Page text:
So to say which ingredients are best can be tough and it differs. There are some general ingredients we all accept in the beauty community to be effective. I have ones that I prefer like rose based ingredients. Rosewater, rosehip oil, and rose absolute essential oil has a lot of beauty benefits for all skin types because it’s gentle but powerful. Or certain oils like carrot seed that counteract signs of aging and fatigue. I also really love any ingredient that has a high antioxidant content like fruit or tea derived extracts or vitamin extracts like C or B that have wonderful topical results on the skin.

Sometimes the best ingredients can also be internal. A lot of what we eat directly effects our skin and sometimes topical solutions aren’t all we need for healthy, dewy complexion.


What are five tips people can practice in their day to day lives who search to maintain their skin’s vibrancy, health, and glow?

Eat for your skin! I can’t stress this enough. Avoiding things like greasy fried foods, excessive amounts of sugar, dairy, trans fats, and processed foods will do wonder for your skin. Instead try to find healthy alternatives that are high in vitamin and antioxidant content and low in unhealthy fats. I highly recommend the book “Eat Pretty’ for people who want an on-the-go guide on what kind of foods to eat for overall skin beauty. It’s written by Jolene Hart who is a AADP certified beauty and health coach based out of Philadelphia. It definitely helped me transition into better beauty eating practices and it’s a nice little book to always have at hand.

Another thing I can’t stress enough is sticking to your skincare routine diligently and be adamant about avoiding ingredients that are toxic and contribute to early aging and skin problems. Never overdo it, never sleep in your makeup, and keep your bedding clean to avoid unforeseen breakouts. Always wear SPF when you aren’t indoors.

Oils are, in my opinion, the secret to maintaining balance and skin health. Using them in between and in tandem with other products has been something I have been obsessed with for years now and I find it to be especially effective for people with dry and combination skin.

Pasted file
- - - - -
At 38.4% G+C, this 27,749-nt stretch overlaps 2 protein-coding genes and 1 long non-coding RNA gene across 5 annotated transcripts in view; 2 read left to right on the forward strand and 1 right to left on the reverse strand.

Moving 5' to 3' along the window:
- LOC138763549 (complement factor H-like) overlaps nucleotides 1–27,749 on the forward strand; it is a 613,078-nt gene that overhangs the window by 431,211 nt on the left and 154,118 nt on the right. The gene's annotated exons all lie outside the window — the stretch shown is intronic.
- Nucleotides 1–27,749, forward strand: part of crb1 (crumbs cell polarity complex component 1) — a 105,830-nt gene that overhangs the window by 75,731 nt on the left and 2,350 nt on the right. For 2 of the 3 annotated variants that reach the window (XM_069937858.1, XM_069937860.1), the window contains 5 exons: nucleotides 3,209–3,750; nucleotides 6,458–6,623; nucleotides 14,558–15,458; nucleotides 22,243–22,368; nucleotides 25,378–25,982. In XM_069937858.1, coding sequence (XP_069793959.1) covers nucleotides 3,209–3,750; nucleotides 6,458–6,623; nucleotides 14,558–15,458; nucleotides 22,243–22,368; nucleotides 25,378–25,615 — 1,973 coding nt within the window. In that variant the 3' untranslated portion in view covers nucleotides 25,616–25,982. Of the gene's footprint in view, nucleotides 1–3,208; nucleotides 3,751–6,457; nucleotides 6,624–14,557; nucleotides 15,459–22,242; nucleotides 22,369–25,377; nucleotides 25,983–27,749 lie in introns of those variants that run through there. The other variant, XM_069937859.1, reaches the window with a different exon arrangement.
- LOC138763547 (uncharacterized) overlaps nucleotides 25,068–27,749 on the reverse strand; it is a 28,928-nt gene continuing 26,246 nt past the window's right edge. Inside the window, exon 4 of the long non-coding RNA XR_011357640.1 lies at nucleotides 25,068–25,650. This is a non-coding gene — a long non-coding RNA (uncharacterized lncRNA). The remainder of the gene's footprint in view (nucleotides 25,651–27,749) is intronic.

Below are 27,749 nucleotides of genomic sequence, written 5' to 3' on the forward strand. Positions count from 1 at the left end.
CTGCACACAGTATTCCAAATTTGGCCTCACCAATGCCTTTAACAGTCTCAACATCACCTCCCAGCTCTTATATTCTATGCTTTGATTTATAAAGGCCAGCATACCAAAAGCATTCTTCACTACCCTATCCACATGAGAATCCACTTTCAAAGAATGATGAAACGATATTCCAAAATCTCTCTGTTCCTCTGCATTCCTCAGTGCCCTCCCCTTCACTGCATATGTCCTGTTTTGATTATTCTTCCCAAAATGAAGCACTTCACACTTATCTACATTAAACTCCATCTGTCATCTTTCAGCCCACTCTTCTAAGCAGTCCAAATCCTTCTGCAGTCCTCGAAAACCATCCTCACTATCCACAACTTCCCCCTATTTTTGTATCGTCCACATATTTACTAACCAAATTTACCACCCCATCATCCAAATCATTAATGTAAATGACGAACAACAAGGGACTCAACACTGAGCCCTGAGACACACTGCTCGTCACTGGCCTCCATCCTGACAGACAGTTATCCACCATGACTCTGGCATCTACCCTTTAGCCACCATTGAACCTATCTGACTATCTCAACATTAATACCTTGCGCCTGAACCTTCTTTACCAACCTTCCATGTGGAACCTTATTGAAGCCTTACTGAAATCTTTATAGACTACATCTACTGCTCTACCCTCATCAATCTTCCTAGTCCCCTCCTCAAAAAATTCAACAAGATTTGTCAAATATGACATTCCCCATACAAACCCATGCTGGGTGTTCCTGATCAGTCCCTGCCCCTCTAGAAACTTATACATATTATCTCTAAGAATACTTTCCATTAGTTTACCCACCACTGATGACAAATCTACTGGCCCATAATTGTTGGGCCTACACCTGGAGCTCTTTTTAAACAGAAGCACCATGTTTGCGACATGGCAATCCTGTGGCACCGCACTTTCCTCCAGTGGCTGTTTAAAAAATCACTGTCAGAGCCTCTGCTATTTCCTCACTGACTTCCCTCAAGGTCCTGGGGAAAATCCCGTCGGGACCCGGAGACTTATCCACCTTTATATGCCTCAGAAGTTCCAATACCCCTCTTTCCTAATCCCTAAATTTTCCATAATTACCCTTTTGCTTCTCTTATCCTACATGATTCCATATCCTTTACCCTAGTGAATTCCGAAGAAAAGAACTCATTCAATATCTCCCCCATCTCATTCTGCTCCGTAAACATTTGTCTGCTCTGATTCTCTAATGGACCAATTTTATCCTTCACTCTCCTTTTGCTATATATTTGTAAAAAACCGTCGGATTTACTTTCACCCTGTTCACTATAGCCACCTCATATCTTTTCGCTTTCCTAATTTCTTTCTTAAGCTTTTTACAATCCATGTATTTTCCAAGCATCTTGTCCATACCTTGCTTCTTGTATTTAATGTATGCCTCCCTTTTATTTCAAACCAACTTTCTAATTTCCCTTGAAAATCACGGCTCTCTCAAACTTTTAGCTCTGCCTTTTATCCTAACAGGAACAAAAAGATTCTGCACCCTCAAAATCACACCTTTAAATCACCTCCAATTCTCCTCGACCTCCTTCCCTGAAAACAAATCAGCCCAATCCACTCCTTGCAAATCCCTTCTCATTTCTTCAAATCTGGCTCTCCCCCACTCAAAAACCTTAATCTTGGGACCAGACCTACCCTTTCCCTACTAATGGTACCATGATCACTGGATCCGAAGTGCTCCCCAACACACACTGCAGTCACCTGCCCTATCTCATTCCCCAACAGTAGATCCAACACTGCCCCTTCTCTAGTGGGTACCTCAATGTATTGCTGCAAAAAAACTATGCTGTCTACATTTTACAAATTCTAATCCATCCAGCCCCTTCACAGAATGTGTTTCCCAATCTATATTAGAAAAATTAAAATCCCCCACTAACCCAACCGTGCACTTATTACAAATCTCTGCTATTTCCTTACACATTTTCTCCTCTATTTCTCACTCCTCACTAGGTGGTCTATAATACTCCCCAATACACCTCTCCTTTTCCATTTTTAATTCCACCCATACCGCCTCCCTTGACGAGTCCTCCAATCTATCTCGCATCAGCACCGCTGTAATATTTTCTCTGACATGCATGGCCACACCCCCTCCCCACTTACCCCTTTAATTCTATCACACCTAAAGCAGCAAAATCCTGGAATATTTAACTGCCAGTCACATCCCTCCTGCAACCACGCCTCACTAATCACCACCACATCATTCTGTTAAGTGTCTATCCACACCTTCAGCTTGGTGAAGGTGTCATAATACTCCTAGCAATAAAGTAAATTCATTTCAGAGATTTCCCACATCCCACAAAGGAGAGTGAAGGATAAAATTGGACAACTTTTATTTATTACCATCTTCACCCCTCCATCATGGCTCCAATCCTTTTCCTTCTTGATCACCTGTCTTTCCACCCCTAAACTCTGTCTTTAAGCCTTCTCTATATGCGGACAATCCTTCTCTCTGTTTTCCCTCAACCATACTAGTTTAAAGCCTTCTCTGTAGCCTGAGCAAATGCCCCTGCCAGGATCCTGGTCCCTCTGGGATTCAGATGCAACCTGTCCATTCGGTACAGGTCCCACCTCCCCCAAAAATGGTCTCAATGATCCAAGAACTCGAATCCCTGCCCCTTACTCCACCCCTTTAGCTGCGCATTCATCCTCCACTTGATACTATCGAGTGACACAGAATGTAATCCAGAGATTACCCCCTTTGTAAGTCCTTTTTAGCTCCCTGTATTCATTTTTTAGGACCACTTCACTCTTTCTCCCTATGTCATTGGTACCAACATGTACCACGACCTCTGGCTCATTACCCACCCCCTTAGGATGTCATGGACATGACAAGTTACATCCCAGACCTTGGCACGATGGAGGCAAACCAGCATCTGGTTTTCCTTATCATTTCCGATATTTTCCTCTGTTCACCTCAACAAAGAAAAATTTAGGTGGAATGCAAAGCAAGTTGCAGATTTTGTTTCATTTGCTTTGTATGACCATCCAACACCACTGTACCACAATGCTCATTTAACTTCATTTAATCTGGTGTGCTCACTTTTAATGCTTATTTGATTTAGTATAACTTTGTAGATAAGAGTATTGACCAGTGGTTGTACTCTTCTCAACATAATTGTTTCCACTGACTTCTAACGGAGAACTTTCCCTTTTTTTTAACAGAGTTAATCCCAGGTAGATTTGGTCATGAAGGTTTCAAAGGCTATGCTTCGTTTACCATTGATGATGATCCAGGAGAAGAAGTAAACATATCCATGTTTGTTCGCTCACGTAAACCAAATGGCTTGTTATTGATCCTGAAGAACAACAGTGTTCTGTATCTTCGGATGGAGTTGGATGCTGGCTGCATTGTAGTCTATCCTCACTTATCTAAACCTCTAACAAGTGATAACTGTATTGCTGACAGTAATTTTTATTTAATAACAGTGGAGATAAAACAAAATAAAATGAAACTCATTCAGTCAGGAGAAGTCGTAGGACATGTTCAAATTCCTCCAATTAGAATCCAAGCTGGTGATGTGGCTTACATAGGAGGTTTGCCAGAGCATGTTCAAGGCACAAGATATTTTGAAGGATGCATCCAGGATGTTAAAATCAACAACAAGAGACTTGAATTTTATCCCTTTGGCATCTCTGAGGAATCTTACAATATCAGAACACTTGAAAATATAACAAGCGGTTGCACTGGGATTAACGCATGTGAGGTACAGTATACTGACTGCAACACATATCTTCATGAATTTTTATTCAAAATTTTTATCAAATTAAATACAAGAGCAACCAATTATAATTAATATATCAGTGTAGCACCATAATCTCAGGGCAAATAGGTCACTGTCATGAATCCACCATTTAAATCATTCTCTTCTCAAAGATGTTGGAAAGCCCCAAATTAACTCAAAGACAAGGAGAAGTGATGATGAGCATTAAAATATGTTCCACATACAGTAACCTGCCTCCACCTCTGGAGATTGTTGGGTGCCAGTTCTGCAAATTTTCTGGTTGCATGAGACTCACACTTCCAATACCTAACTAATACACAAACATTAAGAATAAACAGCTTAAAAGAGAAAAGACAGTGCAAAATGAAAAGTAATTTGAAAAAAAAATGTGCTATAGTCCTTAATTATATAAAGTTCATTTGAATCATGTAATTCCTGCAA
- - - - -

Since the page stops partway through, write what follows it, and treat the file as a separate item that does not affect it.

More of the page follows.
Is there a difference in products we should be using on our face versus our entire body?

Certainly. Like I mentioned before, many oils have different comedogenic ratings, acid levels, and organic compositions. When choosing ingredients to make our products all of these different factors are taken into consideration to make each product targeted for a specific need. For instance avocado and coconut oil are a few I prefer to put on peoples bodies versus their face because it’s comedogenic (=clogging) rating is generally higher than say an oil like hemp seed or sea buckthorn that has a rating of 0-1. This general concept applies to all organic ingredients as they are all so unique and fill different roles when applied to our bodies.


How did Lost Organics start?

I had been working for a year or so making organic spa products like bath bombs and basic creams and scrubs that were organic. I really enjoyed it as opposed to my normal fine arts background working as a freelance illustrator and lifestyle blogger. I dived in head first because I just really wanted to do something different that felt like it meant something to me. I quickly become obsessed with trying to make my skincare routine more and more organic and taking solutions into my own hands. After I noticed it was actually effective I just couldn’t let it go. It quickly grew into a small business then later transition into this separate company that focuses more on skincare as opposed to spa products. I really felt like my passion for skincare was something that was always so important to me but I never really knew how I would convey that to the world or make a career out of it. Now it’s more than a career or hobby, it’s truly a passion that I feel like I can utilize both my creativity and my passion for caring for others. Especially when it comes to their skin.

According to your perspective, what makes your product line special and stand out?

I believe that our transparency, simplicity, and quality speak for themselves. I’ve always believed that if you’re going to do something you should never do it only partially, but take it all the way and put everything you have into it. I always took a lot of pride in my ability to brand and make things pleasant for people to look at and I feel it shows in our brand although we are small. When people message me with the most positive reviews and tell me that they’re using our products everyday, it truly makes me feel like I can make a difference in people’s everyday life and that’s important to me even if the impact is small.


The environmental integrity of your product is truly fantastic for how beauty pleasing it is! With that said, what are steps that we as consumers can take to treat ourselves well and lavishly without hurting the environment that we live in?

Always be selective and refuse to compromise. Do your research on the brands you choose to support, don’t be afraid sacrifice convenience for ethics, and refuse to buy products that contribute to the destruction of our environment and our bodies. I know in a commercial world it isn’t always easy to make informed decisions but the more we choose to be mindful and ask ourselves important questions the demand for organics will hopefully be the norm rather than the alternative.